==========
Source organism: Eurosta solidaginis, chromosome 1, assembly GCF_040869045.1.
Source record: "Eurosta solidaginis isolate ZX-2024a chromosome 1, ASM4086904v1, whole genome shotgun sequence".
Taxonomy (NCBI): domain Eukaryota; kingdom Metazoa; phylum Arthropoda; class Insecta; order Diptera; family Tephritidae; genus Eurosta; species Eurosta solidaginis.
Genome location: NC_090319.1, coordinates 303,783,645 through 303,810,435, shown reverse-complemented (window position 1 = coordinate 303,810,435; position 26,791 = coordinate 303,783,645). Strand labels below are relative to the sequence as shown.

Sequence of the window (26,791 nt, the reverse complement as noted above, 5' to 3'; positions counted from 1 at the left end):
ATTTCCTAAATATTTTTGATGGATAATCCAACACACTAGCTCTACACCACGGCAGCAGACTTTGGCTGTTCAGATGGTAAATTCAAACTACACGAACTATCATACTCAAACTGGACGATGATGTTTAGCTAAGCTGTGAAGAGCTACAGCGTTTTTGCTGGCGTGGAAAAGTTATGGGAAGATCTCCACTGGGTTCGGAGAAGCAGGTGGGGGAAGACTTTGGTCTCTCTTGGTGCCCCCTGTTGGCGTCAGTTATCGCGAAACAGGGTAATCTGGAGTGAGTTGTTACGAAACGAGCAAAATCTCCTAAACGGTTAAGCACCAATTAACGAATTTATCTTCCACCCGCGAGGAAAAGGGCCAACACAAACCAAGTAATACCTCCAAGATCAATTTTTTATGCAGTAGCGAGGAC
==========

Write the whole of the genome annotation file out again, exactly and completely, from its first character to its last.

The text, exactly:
Source organism: Eurosta solidaginis, chromosome 1, assembly GCF_040869045.1.
Source record: "Eurosta solidaginis isolate ZX-2024a chromosome 1, ASM4086904v1, whole genome shotgun sequence".
Taxonomy (NCBI): domain Eukaryota; kingdom Metazoa; phylum Arthropoda; class Insecta; order Diptera; family Tephritidae; genus Eurosta; species Eurosta solidaginis.
Genome location: NC_090319.1, coordinates 303,783,645 through 303,810,435, shown reverse-complemented (window position 1 = coordinate 303,810,435; position 26,791 = coordinate 303,783,645). Strand labels below are relative to the sequence as shown.

Sequence of the window (26,791 nt, the reverse complement as noted above, 5' to 3'; positions counted from 1 at the left end):
ATTTCCTAAATATTTTTGATGGATAATCCAACACACTAGCTCTACACCACGGCAGCAGACTTTGGCTGTTCAGATGGTAAATTCAAACTACACGAACTATCATACTCAAACTGGACGATGATGTTTAGCTAAGCTGTGAAGAGCTACAGCGTTTTTGCTGGCGTGGAAAAGTTATGGGAAGATCTCCACTGGGTTCGGAGAAGCAGGTGGGGGAAGACTTTGGTCTCTCTTGGTGCCCCCTGTTGGCGTCAGTTATCGCGAAACAGGGTAATCTGGAGTGAGTTGTTACGAAACGAGCAAAATCTCCTAAACGGTTAAGCACCAATTAACGAATTTATCTTCCACCCGCGAGGAAAAGGGCCAACACAAACCAAGTAATACCTCCAAGATCAATTTTTTATGCAGTAGCGAGGAC